Clinica chimica acta; international journal of clinical chemistry

Clinical chemistry measurements with commercially available test slides on a smartphone platform: Colorimetric determination of glucose and urea.

PMID 26102280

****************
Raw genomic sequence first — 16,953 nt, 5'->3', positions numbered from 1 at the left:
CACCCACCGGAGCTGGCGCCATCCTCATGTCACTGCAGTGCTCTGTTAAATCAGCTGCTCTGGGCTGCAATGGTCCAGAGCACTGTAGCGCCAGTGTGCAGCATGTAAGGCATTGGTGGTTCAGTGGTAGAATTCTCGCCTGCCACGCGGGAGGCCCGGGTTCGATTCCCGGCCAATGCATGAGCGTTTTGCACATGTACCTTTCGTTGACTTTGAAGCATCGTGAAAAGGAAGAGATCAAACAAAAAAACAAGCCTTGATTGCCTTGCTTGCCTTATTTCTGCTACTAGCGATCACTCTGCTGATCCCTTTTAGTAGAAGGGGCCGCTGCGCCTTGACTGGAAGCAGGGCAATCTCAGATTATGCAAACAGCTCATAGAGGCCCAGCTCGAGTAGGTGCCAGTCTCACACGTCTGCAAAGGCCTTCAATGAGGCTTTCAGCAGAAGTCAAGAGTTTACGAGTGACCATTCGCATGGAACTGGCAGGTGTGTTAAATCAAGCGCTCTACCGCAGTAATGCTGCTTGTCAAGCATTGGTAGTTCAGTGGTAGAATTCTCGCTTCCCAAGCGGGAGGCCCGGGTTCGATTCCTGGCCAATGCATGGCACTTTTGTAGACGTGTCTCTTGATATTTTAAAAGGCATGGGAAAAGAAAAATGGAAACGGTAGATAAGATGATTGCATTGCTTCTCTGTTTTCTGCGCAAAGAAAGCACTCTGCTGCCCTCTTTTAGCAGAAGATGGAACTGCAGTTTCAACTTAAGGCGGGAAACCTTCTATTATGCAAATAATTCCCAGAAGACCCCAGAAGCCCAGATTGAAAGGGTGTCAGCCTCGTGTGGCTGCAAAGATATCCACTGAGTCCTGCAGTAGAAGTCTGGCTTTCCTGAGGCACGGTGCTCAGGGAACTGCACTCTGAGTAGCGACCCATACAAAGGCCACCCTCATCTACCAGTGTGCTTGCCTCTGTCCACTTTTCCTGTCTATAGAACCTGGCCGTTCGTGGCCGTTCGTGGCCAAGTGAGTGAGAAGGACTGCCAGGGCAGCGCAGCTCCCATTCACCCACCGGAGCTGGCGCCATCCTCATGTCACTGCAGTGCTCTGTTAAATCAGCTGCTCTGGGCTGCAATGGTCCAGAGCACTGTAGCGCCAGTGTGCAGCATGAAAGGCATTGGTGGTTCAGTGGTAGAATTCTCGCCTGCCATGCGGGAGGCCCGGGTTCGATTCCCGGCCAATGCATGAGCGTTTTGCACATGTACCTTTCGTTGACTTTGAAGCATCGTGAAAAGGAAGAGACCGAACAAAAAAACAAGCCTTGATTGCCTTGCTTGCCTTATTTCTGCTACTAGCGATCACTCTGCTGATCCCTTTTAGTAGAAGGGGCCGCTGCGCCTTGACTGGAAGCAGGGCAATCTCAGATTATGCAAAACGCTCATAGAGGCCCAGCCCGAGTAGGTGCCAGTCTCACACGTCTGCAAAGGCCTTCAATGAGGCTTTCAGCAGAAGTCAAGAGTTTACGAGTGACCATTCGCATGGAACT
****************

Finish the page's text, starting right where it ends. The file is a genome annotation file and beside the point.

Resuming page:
Rapidly increasing healthcare costs in economically advantaged countries are currently unsustainable, while in many developing nations, even 50-year-old technologies are too expensive to implement. New and unconventional technologies are being explored as solutions to this problem. In this study, we examined the use of a smartphone as the detection platform for 2 well-developed, relatively inexpensive, commercially available clinical chemistry assays as a model for rapid and inexpensive clinical diagnostic testing. An Apple iPhone 4 camera phone equipped with a color analysis application (ColorAssist) was combined with Vitros® glucose and urea colorimetric assays. Color images of assay slides at various concentrations of glucose or urea were collected with the iPhone 4 and quantitated in three different spectral ranges (red/green/blue or RGB) using the ColorAssist app. When the diffuse reflectance data was converted into absorbance, it was possible to quantitate glucose or blood urea nitrogen (BUN) over their clinically important concentration ranges (30-515mg/dl for glucose or 2-190mg/dl for BUN), with good linearity (R(2)=0.9994 or 0.9996, respectively [n=5]). Data collected using the iPhone 4 and canine serum samples were in agreement with results from the instrumental "gold standard" (Beckman Coulter AU480 Chemistry System) (R(2)=0.9966 and slope=1.0001 for glucose; R(2)=0.9958 and slope=0.9454 for BUN). Glucose determinations of serum samples made using this smartphone method were as accurate as or more accurate than a commercial colorimetric dry slide analyzer (Heska® Element DC Chemistry Analyzer, Loveland, CO) and 2 glucometers: ReliOn® Ultima (Abbott Diabetes Care Inc) and Presto® (AgaMatrix Inc.H). BUN determinations made using the smartphone approach were comparable in accuracy to the Heska instrument. This demonstration shows that smartphones have the potential to be used as simple, effective colorimetric detectors for quantitative diagnostic tests, and may be applicable for both point-of-care applications in the developed world and field deployment in developing nations.